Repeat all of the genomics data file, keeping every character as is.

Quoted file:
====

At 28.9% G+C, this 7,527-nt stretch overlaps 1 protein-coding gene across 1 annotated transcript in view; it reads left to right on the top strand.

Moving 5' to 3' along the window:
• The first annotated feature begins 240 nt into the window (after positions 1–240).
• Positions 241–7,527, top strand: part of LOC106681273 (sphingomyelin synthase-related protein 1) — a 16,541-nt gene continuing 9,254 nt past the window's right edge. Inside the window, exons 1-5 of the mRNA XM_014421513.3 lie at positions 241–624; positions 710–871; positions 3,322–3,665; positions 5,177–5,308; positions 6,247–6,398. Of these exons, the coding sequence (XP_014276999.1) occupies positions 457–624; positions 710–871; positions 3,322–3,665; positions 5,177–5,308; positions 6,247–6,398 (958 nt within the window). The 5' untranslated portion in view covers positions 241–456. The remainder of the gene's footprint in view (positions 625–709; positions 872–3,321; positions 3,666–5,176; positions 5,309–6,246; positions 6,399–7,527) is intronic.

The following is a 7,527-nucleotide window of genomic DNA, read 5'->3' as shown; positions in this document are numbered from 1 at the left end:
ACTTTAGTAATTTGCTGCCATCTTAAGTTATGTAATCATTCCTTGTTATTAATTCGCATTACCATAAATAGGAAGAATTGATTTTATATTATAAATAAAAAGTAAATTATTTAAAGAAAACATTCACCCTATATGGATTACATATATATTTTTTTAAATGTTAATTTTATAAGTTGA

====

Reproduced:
At 28.9% G+C, this 7,527-nt stretch overlaps 1 protein-coding gene across 1 annotated transcript in view; it reads left to right on the top strand.

Moving 5' to 3' along the window:
• The first annotated feature begins 240 nt into the window (after positions 1–240).
• Positions 241–7,527, top strand: part of LOC106681273 (sphingomyelin synthase-related protein 1) — a 16,541-nt gene continuing 9,254 nt past the window's right edge. Inside the window, exons 1-5 of the mRNA XM_014421513.3 lie at positions 241–624; positions 710–871; positions 3,322–3,665; positions 5,177–5,308; positions 6,247–6,398. Of these exons, the coding sequence (XP_014276999.1) occupies positions 457–624; positions 710–871; positions 3,322–3,665; positions 5,177–5,308; positions 6,247–6,398 (958 nt within the window). The 5' untranslated portion in view covers positions 241–456. The remainder of the gene's footprint in view (positions 625–709; positions 872–3,321; positions 3,666–5,176; positions 5,309–6,246; positions 6,399–7,527) is intronic.

The following is a 7,527-nucleotide window of genomic DNA, read 5'->3' as shown; positions in this document are numbered from 1 at the left end:
ACTTTAGTAATTTGCTGCCATCTTAAGTTATGTAATCATTCCTTGTTATTAATTCGCATTACCATAAATAGGAAGAATTGATTTTATATTATAAATAAAAAGTAAATTATTTAAAGAAAACATTCACCCTATATGGATTACATATATATTTTTTTAAATGTTAATTTTATAAGTTGA